Specialist staff highlight flaws in Higher Education and Research Bill

Specialist staff highlight flaws in Higher Education and Research Bill

The Higher Education and Research Bill being debated in House of Lords on 6 December poses a risk to thousands of specialist staff because of how the bill defines a ‘relevant specialist employee’, Prospect union has warned.


Prospect represents around 3,000 members in higher education and research throughout the UK – primarily in the research councils and related bodies, some of which will become part of UK Research and Innovation (UKRI).

The union’s main interest is in Part 3 of the Bill as these provisions will directly affect its members.

Sue Ferns, deputy general secretary said: “Prospect does not object to the Bill in principle. We welcome confirmation of the government’s aim to protect the Haldane principle and autonomy for expert decision-makers.

“We hope that the creation of UKRI will further aid cross-discipline working and support the current research councils’ ability to provide strategic oversight in their relevant fields of activity.

“However, we do have concerns about the operational implications of the Bill – particularly section 89, subsection 3, which defines ‘relevant specialist employees’.”

The union says the term ‘relevant specialist employees’ is too narrowly defined and should be expanded to include engineers, systems and IT specialists, all of whose skills are key to their employing organisations’ success.

In one research council – the Science and Technology Facilities Council – the terms ‘researcher’ and ‘scientist’ cover just 10% of the Science, Technology, Engineering and Maths (STEM) workforce.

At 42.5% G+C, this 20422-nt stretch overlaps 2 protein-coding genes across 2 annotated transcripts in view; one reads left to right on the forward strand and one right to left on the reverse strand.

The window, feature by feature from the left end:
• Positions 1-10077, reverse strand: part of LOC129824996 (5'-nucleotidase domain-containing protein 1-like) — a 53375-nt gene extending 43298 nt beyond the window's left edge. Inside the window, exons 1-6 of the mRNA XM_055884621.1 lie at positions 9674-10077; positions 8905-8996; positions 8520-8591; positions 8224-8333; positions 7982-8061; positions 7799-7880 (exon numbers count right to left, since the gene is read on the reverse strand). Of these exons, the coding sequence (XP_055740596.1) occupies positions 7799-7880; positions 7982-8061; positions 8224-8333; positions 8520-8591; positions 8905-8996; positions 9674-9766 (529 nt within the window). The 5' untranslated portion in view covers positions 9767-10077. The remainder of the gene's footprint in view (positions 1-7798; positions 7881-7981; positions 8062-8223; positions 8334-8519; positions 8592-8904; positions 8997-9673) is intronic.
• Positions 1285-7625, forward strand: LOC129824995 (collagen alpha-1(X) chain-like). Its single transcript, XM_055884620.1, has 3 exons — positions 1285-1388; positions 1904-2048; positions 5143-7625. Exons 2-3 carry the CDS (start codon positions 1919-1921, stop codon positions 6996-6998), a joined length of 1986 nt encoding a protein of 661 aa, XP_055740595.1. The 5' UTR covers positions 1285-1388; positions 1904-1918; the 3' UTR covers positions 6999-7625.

Only those defined as ‘relevant specialist employees’ will have terms and conditions set by their employing research council rather than the UKRI.

“It would be challenging and potentially inflexible to list all the specialisms required, so we believe the term ‘technical staff’ would be more appropriate.

“Set in the context of the Treasury’s very narrow definition of who is entitled to benefit from pay flexibilities, the implications will be all too apparent. It is therefore essential that a broader definition is adopted in the Bill.

“The UK already faces additional challenges in maintaining STEM capacity and expertise in the light of the EU referendum decision. It makes no sense and would be counter-productive to send further negative messages to these highly-skilled staff about the value of their work.

“Unfortunately this important point is one of several that has not been resolved during the Bill’s Parliamentary scrutiny to date,” Ferns concluded.

The union has urged peers to intervene in the Second Reading debate on Tuesday 6 December to ensure this important issue is proper considered.